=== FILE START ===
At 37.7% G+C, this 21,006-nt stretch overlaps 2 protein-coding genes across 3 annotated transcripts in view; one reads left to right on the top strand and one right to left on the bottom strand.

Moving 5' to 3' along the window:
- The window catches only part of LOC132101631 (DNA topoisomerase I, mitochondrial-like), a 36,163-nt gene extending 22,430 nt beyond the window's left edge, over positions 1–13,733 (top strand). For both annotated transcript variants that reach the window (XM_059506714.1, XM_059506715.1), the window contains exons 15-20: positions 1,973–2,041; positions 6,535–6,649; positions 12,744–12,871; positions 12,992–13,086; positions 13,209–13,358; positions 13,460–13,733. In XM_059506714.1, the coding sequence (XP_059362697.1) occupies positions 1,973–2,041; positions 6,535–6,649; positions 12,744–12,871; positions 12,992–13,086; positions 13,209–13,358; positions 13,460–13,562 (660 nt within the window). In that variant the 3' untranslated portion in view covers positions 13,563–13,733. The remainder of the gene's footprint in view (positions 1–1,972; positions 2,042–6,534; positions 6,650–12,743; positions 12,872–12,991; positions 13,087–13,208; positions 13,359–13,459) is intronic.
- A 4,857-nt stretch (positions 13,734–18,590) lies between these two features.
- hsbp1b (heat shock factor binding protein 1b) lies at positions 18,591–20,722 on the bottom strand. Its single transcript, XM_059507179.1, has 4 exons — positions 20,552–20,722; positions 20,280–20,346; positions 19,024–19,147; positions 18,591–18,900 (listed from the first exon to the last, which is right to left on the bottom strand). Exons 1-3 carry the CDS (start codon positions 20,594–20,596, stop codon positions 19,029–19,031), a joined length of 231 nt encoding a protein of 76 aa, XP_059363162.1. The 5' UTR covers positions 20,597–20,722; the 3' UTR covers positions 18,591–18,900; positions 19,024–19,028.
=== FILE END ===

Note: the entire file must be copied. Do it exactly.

At 37.7% G+C, this 21,006-nt stretch overlaps 2 protein-coding genes across 3 annotated transcripts in view; one reads left to right on the top strand and one right to left on the bottom strand.

Moving 5' to 3' along the window:
- The window catches only part of LOC132101631 (DNA topoisomerase I, mitochondrial-like), a 36,163-nt gene extending 22,430 nt beyond the window's left edge, over positions 1–13,733 (top strand). For both annotated transcript variants that reach the window (XM_059506714.1, XM_059506715.1), the window contains exons 15-20: positions 1,973–2,041; positions 6,535–6,649; positions 12,744–12,871; positions 12,992–13,086; positions 13,209–13,358; positions 13,460–13,733. In XM_059506714.1, the coding sequence (XP_059362697.1) occupies positions 1,973–2,041; positions 6,535–6,649; positions 12,744–12,871; positions 12,992–13,086; positions 13,209–13,358; positions 13,460–13,562 (660 nt within the window). In that variant the 3' untranslated portion in view covers positions 13,563–13,733. The remainder of the gene's footprint in view (positions 1–1,972; positions 2,042–6,534; positions 6,650–12,743; positions 12,872–12,991; positions 13,087–13,208; positions 13,359–13,459) is intronic.
- A 4,857-nt stretch (positions 13,734–18,590) lies between these two features.
- hsbp1b (heat shock factor binding protein 1b) lies at positions 18,591–20,722 on the bottom strand. Its single transcript, XM_059507179.1, has 4 exons — positions 20,552–20,722; positions 20,280–20,346; positions 19,024–19,147; positions 18,591–18,900 (listed from the first exon to the last, which is right to left on the bottom strand). Exons 1-3 carry the CDS (start codon positions 20,594–20,596, stop codon positions 19,029–19,031), a joined length of 231 nt encoding a protein of 76 aa, XP_059363162.1. The 5' UTR covers positions 20,597–20,722; the 3' UTR covers positions 18,591–18,900; positions 19,024–19,028.